More Aust Government action needed on Ebola: health bodies

26 September, 2014

The Public Health Association of Australia (PHAA) and the Australian Healthcare and Hospitals Association (AHHA) are calling on the Australian Government to step up its response to the growing international Ebola crisis.

"Australia is lagging behind the US and UK after further commitments from these countries to provide funding and resources to stem the outbreak," said Michael Moore, Chief Executive Officer (CEO) of the PHAA.

"The Australian Government's response has been the provision of an initial $1 million to the World Health Organisation in the early stages of the outbreak, followed by an additional $7 million last week. While this investment is welcomed, it is a drop in the bucket compared to the $750 million from the US (as well as military personnel) and £100 million from the UK.

Funding requirements

"Funding needs to include provision for treatment centres, direct medical support, personal protective equipment, training for volunteers and non-profit health workers and health personnel, a logistics hub and emergency supplies.

"It is time for Australia to step up. We need to provide appropriate troops and equipment, deploy our Australian Medical Assistance Team, assemble and support appropriately qualified health and other civilians who are ready and waiting to help, and make a significant financial contribution. Real action is needed to bring this outbreak under control," said Moore.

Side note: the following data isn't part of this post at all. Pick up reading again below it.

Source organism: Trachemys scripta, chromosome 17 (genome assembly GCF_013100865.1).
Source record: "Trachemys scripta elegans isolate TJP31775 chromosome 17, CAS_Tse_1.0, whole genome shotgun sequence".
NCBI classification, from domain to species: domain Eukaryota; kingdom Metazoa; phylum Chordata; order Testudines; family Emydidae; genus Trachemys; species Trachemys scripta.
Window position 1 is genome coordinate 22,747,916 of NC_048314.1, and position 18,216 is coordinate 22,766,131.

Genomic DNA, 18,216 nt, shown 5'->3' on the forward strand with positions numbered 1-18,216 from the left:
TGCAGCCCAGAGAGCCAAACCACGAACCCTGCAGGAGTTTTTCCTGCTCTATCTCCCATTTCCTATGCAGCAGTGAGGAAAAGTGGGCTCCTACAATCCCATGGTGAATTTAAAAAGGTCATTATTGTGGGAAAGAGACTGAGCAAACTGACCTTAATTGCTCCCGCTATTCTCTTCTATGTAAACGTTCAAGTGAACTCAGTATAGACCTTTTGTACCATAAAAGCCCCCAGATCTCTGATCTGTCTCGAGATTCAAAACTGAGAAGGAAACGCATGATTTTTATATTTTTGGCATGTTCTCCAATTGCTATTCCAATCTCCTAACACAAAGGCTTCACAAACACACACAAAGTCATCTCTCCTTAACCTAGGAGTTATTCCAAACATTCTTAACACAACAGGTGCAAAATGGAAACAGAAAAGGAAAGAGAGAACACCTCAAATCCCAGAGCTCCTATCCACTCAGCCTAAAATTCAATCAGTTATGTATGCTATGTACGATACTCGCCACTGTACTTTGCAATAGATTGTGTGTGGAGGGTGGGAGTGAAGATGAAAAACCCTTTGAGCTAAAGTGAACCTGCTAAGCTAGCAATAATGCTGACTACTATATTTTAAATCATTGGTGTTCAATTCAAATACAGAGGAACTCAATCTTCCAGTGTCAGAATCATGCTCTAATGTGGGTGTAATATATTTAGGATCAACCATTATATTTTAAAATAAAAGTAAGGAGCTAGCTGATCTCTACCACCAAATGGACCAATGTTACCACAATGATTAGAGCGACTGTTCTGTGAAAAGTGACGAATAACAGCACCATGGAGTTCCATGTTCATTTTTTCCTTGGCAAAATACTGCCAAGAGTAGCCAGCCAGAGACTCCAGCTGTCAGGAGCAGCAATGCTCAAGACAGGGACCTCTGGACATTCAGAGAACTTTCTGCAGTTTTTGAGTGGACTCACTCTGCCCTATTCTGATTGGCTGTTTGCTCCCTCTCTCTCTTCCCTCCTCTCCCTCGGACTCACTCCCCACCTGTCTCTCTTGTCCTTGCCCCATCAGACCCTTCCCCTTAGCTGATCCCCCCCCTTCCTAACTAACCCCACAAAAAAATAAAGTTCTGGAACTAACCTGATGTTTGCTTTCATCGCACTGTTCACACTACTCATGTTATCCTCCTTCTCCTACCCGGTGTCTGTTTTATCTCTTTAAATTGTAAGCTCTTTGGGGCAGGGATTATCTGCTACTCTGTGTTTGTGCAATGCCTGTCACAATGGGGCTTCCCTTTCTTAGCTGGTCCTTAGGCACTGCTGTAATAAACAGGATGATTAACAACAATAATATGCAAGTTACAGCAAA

The trend

Alison Verhoeven, CEO of AHHA said: "New estimates released from the US Centers for Disease Control and Prevention (CDC) predict that if current trends continue, without a scale-up of effective interventions approximately 8000 people in Sierra Leone and Liberia will be infected with the virus by 30 September – with a further 21,000 cases estimated when correcting for potential underreporting.

"The latest modelling on the Ebola outbreak from the CDC must be a wake-up call to wealthy countries like Australia. While the Australian Government has committed some support, we have not done nearly enough to address this major humanitarian crisis. We do not want to see over a million people infected by January. AHHA and PHAA are urging the Government to show true international leadership and respond with the generosity for which Australians are renowned," said Verhoeven.